The bull market in food

With food prices rising, Merryn Somerset Webb reveals the cheap way into one of the few sustainable bull markets around.

Food is cheap. We've heard (and written) a lot about the rising price of soft commodities recently. We've noted the 9.6% rise in UK vegetable prices in the year to May alone. We've pointed out the shortages of peas, potatoes and cauliflowers, the tortilla riots in Mexico and the suffering caused by high onion prices in India. And this week our attention has been caught by the fact that in Italy, the pasta makers' union has just announced that spaghetti prices will rise by a fifth in September. But all these price rises come against a background of 30 years of falling food prices.

Since 1975 the corn price has fallen 75% in real terms, for example, and as a note from Hugh Hendry at Eclectica Asset Management points out this week, milk and beef prices may have risen in the last year, but it's still been a long, long time since we saw "happy faces on the dairy pastures of England". The result has been a total lack of investment no one expands capacity in a 30-year bear market and also a lack of inventories (these aren't needed when markets are oversupplied anyway). However, as is usually the case, the long bear market in food has created the perfect environment for a huge and long-term step-up in prices. Supply is tight and inventories are low, yet demand is growing fast. It's growing partly because of rising and richer populations, but more dramatically as a result of the fast rise in the oil price. The cost of a barrel of oil has risen 42% since January and is clearly going to stay high. The result is that, as Eclectica put it, "food has become so cheap relative to oil that it seems like a good idea to make fuel from it". And it is this that is turning out to be the catalyst for the new bull market: as land is diverted from growing wheat, peas and cauliflowers to producing the feed corn needed for ethanol production, so price inflation will spread across the sector.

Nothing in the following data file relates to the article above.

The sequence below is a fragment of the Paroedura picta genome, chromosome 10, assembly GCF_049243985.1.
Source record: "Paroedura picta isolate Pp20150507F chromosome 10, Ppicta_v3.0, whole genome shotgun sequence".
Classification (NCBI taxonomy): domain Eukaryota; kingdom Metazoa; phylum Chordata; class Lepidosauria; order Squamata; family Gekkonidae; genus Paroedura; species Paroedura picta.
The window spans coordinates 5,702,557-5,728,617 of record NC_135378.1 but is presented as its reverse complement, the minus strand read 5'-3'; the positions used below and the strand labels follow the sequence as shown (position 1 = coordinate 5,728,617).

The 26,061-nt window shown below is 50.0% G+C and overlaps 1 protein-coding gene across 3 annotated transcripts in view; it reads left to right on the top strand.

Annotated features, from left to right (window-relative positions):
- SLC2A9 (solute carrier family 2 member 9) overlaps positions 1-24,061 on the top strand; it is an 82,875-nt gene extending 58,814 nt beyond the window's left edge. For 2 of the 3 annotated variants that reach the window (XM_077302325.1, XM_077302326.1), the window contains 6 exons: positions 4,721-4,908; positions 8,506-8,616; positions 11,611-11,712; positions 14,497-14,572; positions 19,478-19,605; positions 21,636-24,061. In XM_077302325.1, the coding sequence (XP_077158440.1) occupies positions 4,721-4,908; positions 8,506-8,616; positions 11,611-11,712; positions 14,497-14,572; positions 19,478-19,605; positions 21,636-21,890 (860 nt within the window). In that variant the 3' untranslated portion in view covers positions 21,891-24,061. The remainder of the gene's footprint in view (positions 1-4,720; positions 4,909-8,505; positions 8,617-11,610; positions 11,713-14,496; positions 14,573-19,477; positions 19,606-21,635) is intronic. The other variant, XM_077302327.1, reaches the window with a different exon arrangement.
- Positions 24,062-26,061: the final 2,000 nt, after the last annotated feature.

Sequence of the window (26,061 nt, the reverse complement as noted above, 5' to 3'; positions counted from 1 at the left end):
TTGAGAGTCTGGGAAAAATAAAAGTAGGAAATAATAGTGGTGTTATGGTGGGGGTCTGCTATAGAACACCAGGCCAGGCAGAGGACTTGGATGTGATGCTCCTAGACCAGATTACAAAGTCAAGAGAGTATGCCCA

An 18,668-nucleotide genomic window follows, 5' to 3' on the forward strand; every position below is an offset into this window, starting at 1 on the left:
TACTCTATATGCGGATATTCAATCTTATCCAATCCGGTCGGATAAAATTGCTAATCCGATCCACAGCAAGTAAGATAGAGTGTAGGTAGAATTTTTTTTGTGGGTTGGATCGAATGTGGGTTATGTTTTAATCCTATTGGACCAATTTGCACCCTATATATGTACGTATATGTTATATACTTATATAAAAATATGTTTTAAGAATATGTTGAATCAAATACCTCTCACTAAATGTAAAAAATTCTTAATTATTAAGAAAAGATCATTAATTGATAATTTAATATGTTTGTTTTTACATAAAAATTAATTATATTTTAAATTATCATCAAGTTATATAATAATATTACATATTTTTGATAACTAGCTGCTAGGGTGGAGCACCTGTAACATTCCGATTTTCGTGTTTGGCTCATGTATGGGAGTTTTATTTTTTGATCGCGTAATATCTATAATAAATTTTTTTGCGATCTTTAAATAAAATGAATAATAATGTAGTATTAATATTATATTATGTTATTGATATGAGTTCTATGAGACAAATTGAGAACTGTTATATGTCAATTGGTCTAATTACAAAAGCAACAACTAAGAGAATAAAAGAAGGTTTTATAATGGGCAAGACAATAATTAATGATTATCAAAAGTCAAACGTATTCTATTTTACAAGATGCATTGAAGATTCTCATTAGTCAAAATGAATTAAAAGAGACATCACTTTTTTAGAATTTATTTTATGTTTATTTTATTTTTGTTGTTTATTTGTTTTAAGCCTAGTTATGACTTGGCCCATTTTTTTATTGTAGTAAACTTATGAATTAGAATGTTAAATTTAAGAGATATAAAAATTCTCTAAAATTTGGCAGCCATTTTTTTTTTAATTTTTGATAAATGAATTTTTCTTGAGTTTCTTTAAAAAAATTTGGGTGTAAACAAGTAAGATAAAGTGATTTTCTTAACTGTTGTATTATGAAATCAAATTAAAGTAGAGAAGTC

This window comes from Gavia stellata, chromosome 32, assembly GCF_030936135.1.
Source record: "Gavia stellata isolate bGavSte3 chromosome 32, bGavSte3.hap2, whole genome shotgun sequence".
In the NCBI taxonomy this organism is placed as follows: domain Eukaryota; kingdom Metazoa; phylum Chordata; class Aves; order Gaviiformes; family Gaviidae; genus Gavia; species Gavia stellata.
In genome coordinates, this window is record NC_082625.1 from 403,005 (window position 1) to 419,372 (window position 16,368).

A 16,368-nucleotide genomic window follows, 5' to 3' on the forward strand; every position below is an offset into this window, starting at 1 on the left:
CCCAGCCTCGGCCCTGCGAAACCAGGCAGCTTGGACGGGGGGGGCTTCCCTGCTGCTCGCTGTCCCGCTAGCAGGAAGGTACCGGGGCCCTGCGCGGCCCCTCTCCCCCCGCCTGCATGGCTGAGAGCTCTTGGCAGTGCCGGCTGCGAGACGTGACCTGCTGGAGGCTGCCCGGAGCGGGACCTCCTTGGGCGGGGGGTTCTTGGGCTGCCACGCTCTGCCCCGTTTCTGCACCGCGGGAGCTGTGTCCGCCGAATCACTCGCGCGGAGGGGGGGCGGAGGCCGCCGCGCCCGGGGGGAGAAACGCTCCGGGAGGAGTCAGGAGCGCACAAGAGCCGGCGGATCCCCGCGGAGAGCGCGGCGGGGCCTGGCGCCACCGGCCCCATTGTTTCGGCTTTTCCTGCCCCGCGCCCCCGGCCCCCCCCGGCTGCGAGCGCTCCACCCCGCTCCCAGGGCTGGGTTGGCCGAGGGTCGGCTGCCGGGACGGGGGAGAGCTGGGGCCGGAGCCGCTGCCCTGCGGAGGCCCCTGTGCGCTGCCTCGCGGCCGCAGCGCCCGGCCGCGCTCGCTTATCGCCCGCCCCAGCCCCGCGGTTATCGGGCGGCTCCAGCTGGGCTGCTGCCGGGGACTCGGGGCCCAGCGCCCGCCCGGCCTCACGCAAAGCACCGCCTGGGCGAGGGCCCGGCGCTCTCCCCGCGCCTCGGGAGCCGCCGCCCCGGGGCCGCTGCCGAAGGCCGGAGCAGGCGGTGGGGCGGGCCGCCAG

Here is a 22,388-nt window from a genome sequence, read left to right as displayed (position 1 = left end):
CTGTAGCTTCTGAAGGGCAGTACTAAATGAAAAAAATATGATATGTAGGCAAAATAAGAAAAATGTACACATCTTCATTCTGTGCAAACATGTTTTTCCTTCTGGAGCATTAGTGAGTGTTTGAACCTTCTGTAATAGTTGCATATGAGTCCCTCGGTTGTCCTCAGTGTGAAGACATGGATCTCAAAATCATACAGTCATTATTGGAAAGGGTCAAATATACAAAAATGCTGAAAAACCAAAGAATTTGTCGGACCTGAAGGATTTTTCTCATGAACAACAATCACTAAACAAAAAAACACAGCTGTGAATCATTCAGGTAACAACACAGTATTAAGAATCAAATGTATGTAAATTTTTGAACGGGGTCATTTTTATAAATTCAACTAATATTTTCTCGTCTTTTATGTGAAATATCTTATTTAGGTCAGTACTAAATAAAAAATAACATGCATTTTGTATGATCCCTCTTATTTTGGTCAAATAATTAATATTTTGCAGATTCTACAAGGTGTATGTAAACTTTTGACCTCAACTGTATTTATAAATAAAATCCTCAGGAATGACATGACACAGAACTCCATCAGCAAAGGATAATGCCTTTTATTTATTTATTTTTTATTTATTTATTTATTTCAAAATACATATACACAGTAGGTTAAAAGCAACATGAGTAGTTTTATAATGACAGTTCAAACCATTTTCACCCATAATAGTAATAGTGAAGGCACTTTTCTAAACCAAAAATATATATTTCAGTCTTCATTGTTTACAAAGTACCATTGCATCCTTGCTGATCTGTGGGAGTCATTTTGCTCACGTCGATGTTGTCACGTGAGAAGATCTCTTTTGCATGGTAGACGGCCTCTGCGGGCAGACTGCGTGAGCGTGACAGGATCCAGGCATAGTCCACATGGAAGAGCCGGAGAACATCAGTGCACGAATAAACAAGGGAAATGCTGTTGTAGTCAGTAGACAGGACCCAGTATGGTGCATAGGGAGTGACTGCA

The question is how one can make money out of this. One answer is, of course, to buy a farm. But in the UK land is already priced for its City-banker-status value, rather than its food production, while buying land abroad is easier said than done (I'll be looking at this in more detail in one of our August issues). Otherwise, you can invest in ETCs (exchange traded commodities) there are now several that give you exposure to baskets of grains. But the best way, says Hugh Hendry, is to buy farming-related equities, especially those that produce the kind of modern equipment a bull-market farmer might fancy. Tractor enthusiasts, he says, might go for Case New Holland, a European firm owned by the Fiat family and listed in New York. The shares trade on only 0.9 times sales, whereas John Deere (the tractor brand even I have heard of) trades on 2.2 times. That makes it a cheap way to buy into one of the few sustainable bull markets around at the moment.

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Merryn Somerset Webb

Merryn Somerset Webb started her career in Tokyo at public broadcaster NHK before becoming a Japanese equity broker at what was then Warburgs. She went on to work at SBC and UBS without moving from her desk in Kamiyacho (it was the age of mergers).

After five years in Japan she returned to work in the UK at Paribas. This soon became BNP Paribas. Again, no desk move was required. On leaving the City, Merryn helped The Week magazine with its City pages before becoming the launch editor of MoneyWeek in 2000 and taking on columns first in the Sunday Times and then in 2009 in the Financial Times

Twenty years on, MoneyWeek is the best-selling financial magazine in the UK. Merryn was its Editor in Chief until 2022. She is now a senior columnist at Bloomberg and host of the Merryn Talks Money podcast -  but still writes for Moneyweek monthly. 

Merryn is also is a non executive director of two investment trusts – BlackRock Throgmorton, and the Murray Income Investment Trust.